Skip to main content

Frantz Fanon in the Era of Black Lives Matter

Abstract

This chapter reads Black Lives Matter together with Frantz Fanon’s work on the struggle for the dignity of Black people around the world. It demonstrates how, in addition to the work of Négritude thinkers (Aimé Césaire, Léopold Sédar Senghor, Léon Damas, and W.E.B. Du Bois), Fanon’s writing offers the historical background necessary for understanding the Black Lives Matter movement and, more broadly, the Black American experience during the second decade of the twenty-first century. Fanon was among the first to articulate enduring questions about the Black condition in the world and his theoretical insights establish why there is no peace, as long as the dignity of Black men, women, and children are ignored.

What matters is not to know the world but to change it.

—Frantz Fanon, Black Skins, White Masks (Fanon 1967, p. 17)

Frantz Fanon is regarded by many as one of the greatest revolutionary thinkers of the twentieth century.

—Teodors Kiros (Rabaka 2015, p. 251)

This is a preview of subscription content, access via your institution.

Buying options

Chapter
USD   29.95
Price excludes VAT (USA)
  • DOI: 10.1007/978-3-030-52726-6_10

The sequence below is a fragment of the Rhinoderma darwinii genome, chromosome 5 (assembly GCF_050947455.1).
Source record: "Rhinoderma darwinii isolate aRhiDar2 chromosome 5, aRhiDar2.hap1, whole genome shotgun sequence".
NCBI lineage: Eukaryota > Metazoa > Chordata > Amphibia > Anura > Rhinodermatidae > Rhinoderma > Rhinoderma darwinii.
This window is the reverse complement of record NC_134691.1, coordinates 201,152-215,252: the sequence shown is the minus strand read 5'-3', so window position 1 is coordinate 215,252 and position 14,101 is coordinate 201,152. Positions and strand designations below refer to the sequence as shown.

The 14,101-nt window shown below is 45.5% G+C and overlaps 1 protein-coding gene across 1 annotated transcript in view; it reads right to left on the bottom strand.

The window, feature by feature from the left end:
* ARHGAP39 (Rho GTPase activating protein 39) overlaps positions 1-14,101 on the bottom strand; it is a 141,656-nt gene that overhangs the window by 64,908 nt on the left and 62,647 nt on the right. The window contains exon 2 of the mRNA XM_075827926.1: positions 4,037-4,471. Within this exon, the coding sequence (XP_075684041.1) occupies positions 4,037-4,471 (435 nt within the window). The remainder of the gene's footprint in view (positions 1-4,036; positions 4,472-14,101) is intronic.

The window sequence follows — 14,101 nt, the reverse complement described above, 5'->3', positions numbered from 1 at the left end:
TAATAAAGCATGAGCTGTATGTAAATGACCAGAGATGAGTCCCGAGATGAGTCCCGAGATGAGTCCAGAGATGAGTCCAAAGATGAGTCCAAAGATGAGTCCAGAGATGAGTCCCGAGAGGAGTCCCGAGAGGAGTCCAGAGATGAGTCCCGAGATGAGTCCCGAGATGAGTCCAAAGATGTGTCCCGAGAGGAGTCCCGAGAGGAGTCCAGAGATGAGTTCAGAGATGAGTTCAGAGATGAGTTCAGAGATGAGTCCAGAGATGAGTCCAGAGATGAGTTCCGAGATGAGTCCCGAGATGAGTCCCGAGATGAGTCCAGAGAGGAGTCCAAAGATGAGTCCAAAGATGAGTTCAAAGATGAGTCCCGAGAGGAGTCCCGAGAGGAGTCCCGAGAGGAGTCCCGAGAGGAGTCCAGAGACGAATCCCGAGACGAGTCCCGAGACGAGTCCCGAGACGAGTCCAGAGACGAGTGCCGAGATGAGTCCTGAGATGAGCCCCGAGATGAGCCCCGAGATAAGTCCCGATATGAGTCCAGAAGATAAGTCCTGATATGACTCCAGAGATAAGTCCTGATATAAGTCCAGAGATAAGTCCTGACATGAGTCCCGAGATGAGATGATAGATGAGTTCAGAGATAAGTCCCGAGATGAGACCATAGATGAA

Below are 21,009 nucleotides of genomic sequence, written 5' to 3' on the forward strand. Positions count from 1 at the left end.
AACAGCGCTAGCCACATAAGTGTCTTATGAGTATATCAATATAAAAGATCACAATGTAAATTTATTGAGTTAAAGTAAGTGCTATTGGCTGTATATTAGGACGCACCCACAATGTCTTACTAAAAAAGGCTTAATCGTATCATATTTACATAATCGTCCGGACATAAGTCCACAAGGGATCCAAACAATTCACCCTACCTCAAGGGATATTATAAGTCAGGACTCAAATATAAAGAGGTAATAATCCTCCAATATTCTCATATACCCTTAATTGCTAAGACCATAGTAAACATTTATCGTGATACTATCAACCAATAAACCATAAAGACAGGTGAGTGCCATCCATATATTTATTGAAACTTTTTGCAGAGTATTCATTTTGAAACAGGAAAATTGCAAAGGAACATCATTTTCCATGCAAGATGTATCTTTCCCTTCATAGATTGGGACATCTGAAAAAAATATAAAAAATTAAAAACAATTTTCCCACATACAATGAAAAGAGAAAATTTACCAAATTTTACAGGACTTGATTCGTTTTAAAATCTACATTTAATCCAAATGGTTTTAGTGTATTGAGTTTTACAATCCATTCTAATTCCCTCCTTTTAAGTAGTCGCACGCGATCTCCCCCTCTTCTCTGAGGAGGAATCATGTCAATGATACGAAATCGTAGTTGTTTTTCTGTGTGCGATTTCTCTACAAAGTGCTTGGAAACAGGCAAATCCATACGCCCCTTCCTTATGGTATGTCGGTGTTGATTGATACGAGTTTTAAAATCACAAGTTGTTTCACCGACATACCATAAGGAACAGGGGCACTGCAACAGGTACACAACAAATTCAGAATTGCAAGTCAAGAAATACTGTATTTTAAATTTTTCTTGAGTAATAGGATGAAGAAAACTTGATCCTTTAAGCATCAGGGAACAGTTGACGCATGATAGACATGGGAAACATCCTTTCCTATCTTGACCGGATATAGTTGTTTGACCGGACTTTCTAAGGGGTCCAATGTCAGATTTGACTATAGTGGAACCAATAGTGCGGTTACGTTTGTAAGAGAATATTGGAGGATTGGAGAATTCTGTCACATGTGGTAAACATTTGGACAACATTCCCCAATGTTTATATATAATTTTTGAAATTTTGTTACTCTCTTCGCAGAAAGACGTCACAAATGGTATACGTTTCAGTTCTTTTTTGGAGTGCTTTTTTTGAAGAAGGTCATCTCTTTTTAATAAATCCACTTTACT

• Chapter length: 11 pages
  • Instant PDF download
  • Readable on all devices
  • Own it forever
  • Exclusive offer for individuals only
  • Tax calculation will be finalised during checkout
eBook
USD   109.00
Price excludes VAT (USA)
  • ISBN: 978-3-030-52726-6
  • Instant PDF download
  • Readable on all devices
  • Own it forever
  • Exclusive offer for individuals only
  • Tax calculation will be finalised during checkout
Softcover Book
USD   149.99
Price excludes VAT (USA)
Hardcover Book
USD   149.99
Price excludes VAT (USA)

Notes

  1. 1.

    This essay is dedicated to Daniel Maka Njoh.

  2. 2.

    Littérature engagée, articulated by Sartre in “Qu’est-ce que la littérature.” For Sartre, to write was to take action.

  3. 3.

    The original expressions read “Sale nègre” and “Tiens, un nègre.”

  4. 4.

    The Congolese philosopher Valentin Yves Mudimbe beautifully articulated that memory as part of history in The Idea of Africa. See Mudimbe 1994.

  5. 5.

    We find in contemporary readings discomfort with Fanon’s apparent disregard for women. This is perhaps most clearly manifested by the fact that he never directly cites his engagement with the work of Simone de Beauvoir, which is certainly important to the development of his ideas. As displayed in the film Frantz Fanon’s Black Skin White Mask by Isaac Julien (1995), Fanon was also homophobic.

References

Download references

Author information

Authors and Affiliations

Authors

Corresponding author

Correspondence to Frieda Ekotto .

Editor information

Editors and Affiliations

Rights and permissions

Reprints and Permissions

Copyright information

© 2021 The Author(s)

About this chapter

Verify currency and authenticity via CrossMark

Cite this chapter

Ekotto, F. (2021). Frantz Fanon in the Era of Black Lives Matter. In: Kim, D.D. (eds) Reframing Postcolonial Studies. Palgrave Macmillan, Cham. https://doi.org/10.1007/978-3-030-52726-6_10

Download citation

  • DOI: https://doi.org/10.1007/978-3-030-52726-6_10

  • Published:

  • Publisher Name: Palgrave Macmillan, Cham

  • Print ISBN: 978-3-030-52725-9

  • Online ISBN: 978-3-030-52726-6

  • eBook Packages: HistoryHistory (R0)